The Minnesota Senate has lost the presence of two longstanding female DFLers, both of whom happen to be named Linda, and the race is on to find their replacement in Minneapolis and Brooklyn Park, with the primary election set for September 13 and the general election on October 18.
Sen. Linda Scheid, DFL-Brooklyn Park, died this summer from ovarian cancer after serving 15 years in the Senate and 14 more in the House of Representatives. A primary will be needed for her Senate District 46 seat, which includes Brooklyn Park and Brooklyn Center, because two DFLers and two Republicans are seeking the nomination.
Sen Linda Berglin, DFL-Minneapolis, is retiring from the Legislature after 38 years to take a health care reform policy manager job with Hennepin County. Six DFLers have lined up to succeed her in the left-leaning Senate District 61 district, which includes parts of the Kingfield, Lyndale, Whittier, Phillips and Stevens Square neighborhoods in Minneapolis.
The winners of the Sept. 13 primary will go on to an Oct. 18 special election. The final winners will serve in the Senate until next year’s general election.
Berglin, a graphic designer by trade, became a specialist in health care issues in her time in the Legislature, chairing the Senate Health and Human Services committee for many years until the Republican takeover last year. Scheid, a substitute teacher, built a reputation as a business-friendly Democrat who chaired the Senate Commerce committee for several years.
In Senate District 46, registered nurse Chris Eaton received the local DFL Party endorsement against Tim Davis, who ran unsuccessfully for Brooklyn Park mayor last fall and ran twice for the Legislature as a Republican in 1998 and 2000.
Republicans endorsed IT consultant Cory Jensen against Ryan Sibinski, a sales and marketing specialist who ran against Scheid in 2010.
The general election will also include DFLer-turned Independence Party candidate Tom Reynolds.
In Senate District 61, Rep. Jeff Hayden, DFL-Minneapolis, a two-term House member, received the local DFL endorsement against a crowded field that includes Elsa Batica, a former deputy director of the Minneapolis Civil Rights Department and nonprofit facilitator, graphic designer Kristian Heuer, tax auditor Sadik Warfa, web developer Kyle Wilson and longtime DFL Party staffer Paulette Will.
The general election will also include Green Party candidate Farheen Hakeem and Independence Party candidate Matt Brillhart.
Hayden is the establishment favorite to replace Berglin, having received her endorsement as well as those of numerous unions and GLBT organizations, along with that of Rep. Karen Clark, a DFLer who represents the neighboring district.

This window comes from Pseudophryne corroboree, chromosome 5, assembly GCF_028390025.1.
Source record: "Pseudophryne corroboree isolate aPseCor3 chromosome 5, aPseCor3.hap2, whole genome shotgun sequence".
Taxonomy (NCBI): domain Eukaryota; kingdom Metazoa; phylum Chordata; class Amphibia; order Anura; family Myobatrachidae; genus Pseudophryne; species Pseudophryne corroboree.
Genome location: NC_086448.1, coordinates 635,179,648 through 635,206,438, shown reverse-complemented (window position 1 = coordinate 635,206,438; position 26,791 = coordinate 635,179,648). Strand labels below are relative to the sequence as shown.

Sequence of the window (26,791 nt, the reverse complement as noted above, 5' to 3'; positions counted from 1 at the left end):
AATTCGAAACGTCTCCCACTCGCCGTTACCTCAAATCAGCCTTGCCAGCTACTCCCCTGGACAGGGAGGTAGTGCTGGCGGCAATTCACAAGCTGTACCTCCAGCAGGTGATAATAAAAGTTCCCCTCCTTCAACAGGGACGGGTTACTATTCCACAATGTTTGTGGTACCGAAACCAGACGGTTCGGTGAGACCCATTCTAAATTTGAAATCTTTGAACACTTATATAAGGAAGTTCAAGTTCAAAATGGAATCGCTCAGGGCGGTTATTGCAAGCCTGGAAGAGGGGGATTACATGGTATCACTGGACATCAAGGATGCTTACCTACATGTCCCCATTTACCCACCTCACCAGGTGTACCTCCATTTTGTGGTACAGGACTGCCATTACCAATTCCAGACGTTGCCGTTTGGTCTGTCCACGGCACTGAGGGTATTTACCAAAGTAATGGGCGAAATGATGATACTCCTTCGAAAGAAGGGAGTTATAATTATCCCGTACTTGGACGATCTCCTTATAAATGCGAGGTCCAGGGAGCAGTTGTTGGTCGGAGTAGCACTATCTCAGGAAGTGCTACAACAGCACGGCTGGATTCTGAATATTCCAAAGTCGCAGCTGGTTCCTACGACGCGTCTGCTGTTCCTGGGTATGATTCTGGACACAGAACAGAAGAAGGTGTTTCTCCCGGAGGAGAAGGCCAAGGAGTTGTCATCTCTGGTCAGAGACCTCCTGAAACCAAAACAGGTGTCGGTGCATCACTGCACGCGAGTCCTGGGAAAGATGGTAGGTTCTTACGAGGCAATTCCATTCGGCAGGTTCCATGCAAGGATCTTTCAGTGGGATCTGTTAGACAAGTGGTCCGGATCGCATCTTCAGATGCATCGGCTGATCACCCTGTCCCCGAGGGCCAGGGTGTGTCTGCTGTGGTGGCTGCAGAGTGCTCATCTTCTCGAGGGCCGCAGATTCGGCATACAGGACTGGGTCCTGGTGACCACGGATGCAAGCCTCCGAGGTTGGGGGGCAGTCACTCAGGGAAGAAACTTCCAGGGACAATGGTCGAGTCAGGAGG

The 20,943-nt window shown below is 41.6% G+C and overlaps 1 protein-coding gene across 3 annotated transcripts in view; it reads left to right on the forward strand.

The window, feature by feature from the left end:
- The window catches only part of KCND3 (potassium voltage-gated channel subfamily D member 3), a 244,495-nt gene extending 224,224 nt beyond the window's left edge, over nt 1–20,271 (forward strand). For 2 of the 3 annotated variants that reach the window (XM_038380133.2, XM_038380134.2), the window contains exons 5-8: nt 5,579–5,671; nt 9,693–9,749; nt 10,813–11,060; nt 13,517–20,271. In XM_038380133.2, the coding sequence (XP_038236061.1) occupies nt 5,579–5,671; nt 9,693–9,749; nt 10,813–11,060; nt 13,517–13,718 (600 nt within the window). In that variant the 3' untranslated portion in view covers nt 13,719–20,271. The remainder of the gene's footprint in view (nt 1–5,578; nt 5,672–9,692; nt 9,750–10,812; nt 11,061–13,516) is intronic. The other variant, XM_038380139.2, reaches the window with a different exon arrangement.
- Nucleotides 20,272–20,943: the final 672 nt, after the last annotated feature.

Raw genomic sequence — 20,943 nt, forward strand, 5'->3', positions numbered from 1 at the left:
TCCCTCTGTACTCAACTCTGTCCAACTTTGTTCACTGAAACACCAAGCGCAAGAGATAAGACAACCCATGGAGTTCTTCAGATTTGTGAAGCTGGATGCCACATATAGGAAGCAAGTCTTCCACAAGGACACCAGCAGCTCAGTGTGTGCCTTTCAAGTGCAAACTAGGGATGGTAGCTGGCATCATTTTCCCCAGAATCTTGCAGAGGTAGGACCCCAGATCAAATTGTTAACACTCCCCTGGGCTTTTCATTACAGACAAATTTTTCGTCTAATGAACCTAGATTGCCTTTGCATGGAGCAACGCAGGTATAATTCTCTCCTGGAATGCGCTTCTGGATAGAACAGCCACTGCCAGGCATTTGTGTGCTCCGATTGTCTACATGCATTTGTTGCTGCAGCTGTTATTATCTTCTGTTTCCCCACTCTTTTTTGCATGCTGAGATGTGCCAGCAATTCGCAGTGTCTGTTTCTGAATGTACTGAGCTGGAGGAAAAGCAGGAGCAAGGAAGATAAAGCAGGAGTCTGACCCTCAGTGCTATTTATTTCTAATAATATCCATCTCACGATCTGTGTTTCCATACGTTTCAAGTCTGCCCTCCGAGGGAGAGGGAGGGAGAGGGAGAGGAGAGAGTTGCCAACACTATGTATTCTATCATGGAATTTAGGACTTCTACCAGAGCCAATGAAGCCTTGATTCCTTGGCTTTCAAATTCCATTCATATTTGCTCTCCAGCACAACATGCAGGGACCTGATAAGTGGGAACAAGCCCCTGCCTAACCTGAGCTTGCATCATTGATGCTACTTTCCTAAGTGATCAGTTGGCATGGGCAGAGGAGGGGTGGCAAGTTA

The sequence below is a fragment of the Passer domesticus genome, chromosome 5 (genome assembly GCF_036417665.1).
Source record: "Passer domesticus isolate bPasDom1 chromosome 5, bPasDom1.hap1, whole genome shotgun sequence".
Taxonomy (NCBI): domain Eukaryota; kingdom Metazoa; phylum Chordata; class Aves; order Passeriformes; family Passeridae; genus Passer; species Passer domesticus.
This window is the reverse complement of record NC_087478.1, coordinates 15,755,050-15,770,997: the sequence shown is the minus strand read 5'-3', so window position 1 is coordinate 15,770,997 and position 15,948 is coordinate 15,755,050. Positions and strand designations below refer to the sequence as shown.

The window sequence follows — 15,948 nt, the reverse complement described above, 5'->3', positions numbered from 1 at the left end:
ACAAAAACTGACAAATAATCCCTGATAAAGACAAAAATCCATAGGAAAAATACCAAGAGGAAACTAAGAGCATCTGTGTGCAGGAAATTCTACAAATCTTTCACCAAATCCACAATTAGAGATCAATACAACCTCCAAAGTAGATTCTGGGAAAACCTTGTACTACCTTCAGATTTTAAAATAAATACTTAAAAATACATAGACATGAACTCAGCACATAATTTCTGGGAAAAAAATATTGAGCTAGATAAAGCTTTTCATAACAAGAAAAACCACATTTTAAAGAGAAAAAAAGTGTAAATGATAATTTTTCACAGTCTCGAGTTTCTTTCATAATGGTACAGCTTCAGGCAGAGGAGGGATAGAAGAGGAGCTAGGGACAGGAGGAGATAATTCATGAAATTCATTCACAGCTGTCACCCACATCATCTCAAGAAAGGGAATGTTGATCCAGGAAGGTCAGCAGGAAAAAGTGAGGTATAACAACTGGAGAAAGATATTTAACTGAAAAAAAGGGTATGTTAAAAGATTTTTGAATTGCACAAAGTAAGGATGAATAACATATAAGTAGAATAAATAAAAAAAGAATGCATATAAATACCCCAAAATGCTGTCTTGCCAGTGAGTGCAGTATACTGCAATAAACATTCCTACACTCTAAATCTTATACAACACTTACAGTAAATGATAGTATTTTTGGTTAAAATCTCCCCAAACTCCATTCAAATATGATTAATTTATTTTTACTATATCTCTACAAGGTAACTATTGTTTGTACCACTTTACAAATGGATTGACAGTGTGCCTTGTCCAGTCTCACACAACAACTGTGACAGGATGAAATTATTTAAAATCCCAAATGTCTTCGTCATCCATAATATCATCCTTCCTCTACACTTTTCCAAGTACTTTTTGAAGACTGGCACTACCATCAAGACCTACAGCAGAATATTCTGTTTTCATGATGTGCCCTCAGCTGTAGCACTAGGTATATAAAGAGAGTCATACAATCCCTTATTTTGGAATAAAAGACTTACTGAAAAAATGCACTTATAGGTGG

Hayden takes a more liberal position on health care reform than Berglin, and was chief author of a bill that would institute single-payer health care statewide.
“Health care is a priority for me as it is for Sen. Berglin, and I believe our goals are the same, health care coverage for all Minnesotans,” he said.
Batica said she’s worried about losing a strong, female voice in the Senate and believes she can bring more results than Hayden, despite not receiving the local party endorsement.
“My career as a facilitator and my ability to bring parties together to reach compromise is what I believe sets me apart,” she said. “I value and believe in the politics of inclusion.”
Will said she has a proven track record of advocacy and organizing that will serve the district well, if elected. Representing the district is her primary concern, she said.
“SD 61 will be one of the communities to first feel the impact of the new cuts in the federal budget,” she said. “(It) will be a barometer for what will be happening all across the state and country next year.”
Warfa’s campaign website lists fiscal conservativism, school choice and universal health coverage as top campaign issues.
Wilson’s campaign website lists cycling advocacy, single-payer health care and taxing the richest Minnesotans at the top of his issues list.
Heuer is a first-time candidate who is also a newcomer to political activism. He said he got into the race to “end the partisan bickering” in the Legislature.
Brooklyn Park and Brooklyn Center
In SD 46, Eaton, a past local and state DFL party official taking her first run at elected office, has racked up the endorsements, including ones from neighboring DFL Reps. Debra Hillstrom and Mike Nelson.
The wife of Brooklyn Center Mayor Tim Wilson is making her first run at elected office, basing her candidacy on continuing Scheid’s legacy.
“She had a total dedication to education and was a positive leader who worked across the aisle,” Eaton said. “I would like to be that person in the Legislature who bridges the partisan gaps and brings people together.”
On the Republican side, GOP-endorsed Jensen trumpets cutting taxes, cutting regulations and looking for efficiencies in the public education system as his top issues on his website.
The computer consultant, whose website says he buys and sells houses, has served on several Republican campaigns and as a local party official in the past.
Sibinski is running a libertarian-themed campaign emphasizing an end to corporate welfare, decriminalizing “victimless” crimes and greater economic freedom for Minnesotans.